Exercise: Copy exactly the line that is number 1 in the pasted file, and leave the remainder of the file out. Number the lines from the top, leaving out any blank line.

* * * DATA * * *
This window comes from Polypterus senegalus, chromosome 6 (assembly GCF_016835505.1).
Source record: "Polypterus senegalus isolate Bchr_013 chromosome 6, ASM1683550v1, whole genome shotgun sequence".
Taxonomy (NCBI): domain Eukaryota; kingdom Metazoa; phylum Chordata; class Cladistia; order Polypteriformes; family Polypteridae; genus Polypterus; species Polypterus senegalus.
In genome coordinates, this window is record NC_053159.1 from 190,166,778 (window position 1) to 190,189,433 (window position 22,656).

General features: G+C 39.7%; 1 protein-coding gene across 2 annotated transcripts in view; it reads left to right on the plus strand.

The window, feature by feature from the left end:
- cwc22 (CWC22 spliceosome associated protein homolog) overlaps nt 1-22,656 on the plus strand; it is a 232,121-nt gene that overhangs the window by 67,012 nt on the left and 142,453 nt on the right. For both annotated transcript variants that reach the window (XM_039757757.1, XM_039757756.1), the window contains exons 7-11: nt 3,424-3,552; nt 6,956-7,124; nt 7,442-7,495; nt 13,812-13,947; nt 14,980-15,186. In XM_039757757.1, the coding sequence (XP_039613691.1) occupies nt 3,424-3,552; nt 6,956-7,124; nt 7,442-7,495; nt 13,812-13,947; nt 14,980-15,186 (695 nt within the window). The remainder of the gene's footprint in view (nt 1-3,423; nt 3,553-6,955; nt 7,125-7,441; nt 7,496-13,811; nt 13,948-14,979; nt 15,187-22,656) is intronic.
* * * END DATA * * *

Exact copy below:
This window comes from Polypterus senegalus, chromosome 6 (assembly GCF_016835505.1).